First batches of Covid vaccine may reach Finland by New Year

The European Medicines Agency (EMA) has begun reviewing market authorisations for two coronavirus vaccine candidates. Vaccine experts told Yle they believed the first vaccines could go on the market by the end of the year.

“It’s possible that we could still get the vaccine this year, but I still believe it’s more likely that it will take until early next year,” said chief physician Hanna Nohynek of the Finnish Institute for Health and Welfare (THL).

Next week the European health regulator is convening over two Covid-19 vaccines: one being developed by Pfizer and BioNTech, the other a collaboration between AstraZeneca and Oxford University.

Jukka Sallinen of Finnish Medicines Agency Fimea said the EMA had started a rolling review of the vaccine, meaning the watchdog would carry out assessments of the vaccines as data becomes available. Manufacturers must usually submit all of their data before reviews can move forward.

The EMA has, however, said it will complete its assessment according to its usual standards for quality, safety and effectiveness.

“The process should be shorter than a regular evaluation due to the time gained during the rolling review,” the agency said in a statement.

Initial testing on humans could start by the end of the year, according to Sallinen.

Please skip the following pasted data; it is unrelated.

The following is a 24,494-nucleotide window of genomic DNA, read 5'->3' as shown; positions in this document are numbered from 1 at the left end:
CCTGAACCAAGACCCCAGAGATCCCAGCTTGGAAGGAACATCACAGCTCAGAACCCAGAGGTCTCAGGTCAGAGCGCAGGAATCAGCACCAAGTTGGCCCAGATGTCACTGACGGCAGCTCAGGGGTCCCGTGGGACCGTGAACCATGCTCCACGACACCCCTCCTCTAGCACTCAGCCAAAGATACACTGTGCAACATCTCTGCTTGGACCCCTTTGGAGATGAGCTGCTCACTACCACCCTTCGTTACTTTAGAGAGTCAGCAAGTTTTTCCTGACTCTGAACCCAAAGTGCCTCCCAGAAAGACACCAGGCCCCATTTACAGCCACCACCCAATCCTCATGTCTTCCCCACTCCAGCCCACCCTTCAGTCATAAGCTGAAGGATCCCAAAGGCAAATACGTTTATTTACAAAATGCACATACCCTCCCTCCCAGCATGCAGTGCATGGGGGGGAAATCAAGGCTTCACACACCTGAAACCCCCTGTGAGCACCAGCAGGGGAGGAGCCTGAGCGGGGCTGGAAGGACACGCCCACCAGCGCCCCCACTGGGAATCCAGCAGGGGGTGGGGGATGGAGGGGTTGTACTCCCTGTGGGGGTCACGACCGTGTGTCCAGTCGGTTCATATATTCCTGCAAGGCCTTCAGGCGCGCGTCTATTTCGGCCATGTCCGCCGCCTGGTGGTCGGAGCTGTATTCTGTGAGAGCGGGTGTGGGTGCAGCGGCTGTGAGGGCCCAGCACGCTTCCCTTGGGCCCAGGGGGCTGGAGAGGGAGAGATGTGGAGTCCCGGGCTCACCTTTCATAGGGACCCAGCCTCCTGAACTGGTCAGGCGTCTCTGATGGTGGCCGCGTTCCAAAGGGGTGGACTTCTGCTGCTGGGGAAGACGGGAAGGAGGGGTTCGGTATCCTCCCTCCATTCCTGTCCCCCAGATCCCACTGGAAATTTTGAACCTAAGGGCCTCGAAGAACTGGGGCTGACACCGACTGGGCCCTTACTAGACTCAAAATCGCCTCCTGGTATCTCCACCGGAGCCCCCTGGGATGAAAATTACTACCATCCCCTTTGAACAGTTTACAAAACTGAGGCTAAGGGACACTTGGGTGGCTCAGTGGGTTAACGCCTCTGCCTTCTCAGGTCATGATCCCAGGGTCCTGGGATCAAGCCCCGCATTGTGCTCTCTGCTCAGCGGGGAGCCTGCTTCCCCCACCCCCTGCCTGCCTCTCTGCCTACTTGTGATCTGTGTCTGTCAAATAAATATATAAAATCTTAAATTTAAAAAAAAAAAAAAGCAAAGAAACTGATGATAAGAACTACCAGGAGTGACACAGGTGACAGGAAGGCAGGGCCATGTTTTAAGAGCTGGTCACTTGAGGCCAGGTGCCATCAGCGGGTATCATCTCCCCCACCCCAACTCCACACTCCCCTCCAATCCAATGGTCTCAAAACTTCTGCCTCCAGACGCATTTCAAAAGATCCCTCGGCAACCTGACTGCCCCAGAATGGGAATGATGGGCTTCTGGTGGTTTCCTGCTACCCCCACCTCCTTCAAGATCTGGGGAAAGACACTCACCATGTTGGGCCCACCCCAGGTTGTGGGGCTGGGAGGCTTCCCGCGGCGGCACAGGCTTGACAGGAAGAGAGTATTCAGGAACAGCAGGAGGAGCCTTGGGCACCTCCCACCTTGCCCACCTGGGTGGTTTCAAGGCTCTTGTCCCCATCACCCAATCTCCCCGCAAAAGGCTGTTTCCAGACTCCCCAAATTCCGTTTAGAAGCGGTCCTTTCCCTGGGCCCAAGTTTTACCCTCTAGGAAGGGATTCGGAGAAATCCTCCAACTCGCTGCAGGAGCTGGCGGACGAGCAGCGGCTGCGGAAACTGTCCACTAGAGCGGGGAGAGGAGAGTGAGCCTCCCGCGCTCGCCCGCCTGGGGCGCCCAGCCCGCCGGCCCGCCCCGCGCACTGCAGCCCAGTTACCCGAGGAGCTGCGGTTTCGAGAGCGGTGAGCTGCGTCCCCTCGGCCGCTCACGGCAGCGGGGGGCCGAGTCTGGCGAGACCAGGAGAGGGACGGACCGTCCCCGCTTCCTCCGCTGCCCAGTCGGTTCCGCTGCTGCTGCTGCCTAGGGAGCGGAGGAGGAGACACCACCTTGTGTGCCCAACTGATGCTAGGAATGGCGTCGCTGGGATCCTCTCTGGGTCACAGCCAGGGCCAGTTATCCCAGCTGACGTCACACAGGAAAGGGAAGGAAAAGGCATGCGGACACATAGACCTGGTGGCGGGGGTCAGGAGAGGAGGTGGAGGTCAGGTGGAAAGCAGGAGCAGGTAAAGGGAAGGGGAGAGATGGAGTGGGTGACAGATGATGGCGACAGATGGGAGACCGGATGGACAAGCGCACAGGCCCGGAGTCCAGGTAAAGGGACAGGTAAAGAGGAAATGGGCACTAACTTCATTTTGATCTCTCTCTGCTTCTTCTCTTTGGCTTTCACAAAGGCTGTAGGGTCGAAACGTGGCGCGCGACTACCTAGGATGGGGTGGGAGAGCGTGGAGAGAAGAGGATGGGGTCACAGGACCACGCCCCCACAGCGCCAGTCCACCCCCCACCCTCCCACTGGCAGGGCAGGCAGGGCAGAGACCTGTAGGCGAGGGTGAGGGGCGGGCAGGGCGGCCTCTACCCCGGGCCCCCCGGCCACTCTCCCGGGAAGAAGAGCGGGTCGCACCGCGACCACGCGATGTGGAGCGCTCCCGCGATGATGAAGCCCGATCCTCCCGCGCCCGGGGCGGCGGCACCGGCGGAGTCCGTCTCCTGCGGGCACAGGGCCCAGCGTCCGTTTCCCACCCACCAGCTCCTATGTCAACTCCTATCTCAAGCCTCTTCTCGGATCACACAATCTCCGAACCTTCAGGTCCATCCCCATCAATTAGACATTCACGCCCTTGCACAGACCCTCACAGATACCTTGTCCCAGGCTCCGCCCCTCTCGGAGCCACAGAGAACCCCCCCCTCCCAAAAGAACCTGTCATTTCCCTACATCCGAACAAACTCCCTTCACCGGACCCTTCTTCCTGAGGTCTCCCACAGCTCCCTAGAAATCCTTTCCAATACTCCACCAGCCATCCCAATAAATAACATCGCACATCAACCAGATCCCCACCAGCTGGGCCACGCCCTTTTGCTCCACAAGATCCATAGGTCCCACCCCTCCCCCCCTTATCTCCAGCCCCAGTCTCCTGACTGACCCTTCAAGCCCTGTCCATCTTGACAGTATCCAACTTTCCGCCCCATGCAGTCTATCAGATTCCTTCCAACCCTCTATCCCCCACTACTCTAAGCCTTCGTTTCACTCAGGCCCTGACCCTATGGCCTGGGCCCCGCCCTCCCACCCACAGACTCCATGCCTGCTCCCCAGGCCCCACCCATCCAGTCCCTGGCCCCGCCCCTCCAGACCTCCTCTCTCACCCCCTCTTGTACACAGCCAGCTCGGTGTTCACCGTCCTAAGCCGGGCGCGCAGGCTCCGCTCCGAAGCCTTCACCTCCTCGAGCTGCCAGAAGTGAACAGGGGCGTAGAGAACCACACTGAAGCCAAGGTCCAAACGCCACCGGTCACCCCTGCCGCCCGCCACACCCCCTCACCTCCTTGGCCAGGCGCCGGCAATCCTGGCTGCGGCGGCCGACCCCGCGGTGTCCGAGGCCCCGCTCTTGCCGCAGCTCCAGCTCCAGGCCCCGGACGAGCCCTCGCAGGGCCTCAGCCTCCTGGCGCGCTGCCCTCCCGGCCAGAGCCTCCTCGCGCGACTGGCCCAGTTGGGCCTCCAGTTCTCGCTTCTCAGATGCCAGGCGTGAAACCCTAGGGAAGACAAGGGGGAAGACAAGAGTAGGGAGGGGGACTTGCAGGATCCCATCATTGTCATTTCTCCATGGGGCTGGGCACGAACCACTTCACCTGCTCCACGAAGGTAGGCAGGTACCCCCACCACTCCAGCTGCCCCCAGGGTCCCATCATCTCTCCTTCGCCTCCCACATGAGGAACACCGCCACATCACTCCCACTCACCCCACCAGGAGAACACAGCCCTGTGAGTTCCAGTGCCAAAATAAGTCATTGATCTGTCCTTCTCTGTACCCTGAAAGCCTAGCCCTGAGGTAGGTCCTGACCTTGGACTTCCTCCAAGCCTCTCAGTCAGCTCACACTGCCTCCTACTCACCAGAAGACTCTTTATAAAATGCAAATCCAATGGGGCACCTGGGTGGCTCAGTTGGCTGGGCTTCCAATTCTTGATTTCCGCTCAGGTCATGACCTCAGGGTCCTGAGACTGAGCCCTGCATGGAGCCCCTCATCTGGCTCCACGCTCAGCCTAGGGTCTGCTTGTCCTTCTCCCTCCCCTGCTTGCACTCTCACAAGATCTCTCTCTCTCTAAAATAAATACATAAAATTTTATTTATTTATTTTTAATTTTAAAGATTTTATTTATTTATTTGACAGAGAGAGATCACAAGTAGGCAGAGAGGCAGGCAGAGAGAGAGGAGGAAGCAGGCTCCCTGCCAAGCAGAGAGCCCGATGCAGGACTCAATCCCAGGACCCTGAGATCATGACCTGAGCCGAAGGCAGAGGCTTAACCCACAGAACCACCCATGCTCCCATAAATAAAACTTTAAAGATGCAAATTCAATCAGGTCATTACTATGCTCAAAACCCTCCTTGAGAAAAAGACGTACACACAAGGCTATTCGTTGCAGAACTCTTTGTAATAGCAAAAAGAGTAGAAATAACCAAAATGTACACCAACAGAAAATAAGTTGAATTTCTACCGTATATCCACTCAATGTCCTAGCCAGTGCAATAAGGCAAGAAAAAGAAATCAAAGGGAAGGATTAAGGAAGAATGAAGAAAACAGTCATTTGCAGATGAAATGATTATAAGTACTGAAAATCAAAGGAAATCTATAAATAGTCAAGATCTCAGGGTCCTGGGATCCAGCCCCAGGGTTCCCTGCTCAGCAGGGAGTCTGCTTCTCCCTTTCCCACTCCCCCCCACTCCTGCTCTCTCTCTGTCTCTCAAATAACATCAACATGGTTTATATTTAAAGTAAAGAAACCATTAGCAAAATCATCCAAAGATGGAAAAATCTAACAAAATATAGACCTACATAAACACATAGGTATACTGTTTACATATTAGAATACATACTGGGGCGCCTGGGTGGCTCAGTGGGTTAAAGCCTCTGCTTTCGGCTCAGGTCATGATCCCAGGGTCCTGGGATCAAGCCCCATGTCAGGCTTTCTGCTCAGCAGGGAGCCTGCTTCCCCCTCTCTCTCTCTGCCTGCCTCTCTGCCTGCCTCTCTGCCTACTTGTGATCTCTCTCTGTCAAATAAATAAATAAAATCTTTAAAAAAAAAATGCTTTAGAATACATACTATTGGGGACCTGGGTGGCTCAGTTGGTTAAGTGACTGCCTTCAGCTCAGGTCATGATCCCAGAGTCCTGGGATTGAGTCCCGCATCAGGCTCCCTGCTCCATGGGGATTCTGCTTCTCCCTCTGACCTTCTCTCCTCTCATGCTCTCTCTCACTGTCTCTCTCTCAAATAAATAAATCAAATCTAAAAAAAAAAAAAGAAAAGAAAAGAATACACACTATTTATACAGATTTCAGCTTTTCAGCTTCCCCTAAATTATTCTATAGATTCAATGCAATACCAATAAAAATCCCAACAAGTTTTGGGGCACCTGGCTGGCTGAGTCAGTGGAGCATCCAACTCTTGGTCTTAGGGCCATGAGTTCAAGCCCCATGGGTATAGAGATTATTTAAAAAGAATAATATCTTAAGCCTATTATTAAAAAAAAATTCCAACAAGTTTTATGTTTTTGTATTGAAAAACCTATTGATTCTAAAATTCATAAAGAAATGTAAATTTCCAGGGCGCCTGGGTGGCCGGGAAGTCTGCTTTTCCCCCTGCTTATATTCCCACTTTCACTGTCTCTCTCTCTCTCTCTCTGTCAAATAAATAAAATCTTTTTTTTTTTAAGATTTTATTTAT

Country quotas

Once available, EU member states can purchase Covid vaccines according to a country quota system. With a quota of 1.2 percent of the initial batch, it is clear everyone in Finland won’t be inoculated right away.

It’s also possible that a coronavirus vaccine would only receive a limited sales permit. This means a vaccine would be restricted to age groups included in clinical trials, such as 18-55 year-olds.

Finland is now preparing a Covid vaccination programme due to be completed in early November.

“We’re modelling how coronavirus affects different populations and age groups,” Nohynek explained.

So far it seems as though children won’t be included in the first wave of vaccinations.

“This is because they generally have mild symptoms or none. There also haven’t been enough studies in kids to determine how effective and safe it would be for them,” she added.

Finland has joined a deal struck by the European Commission to buy AstraZeneca’s vaccine if it gains the EMA’s approval.

Leave a Reply

Your email address will not be published. Required fields are marked *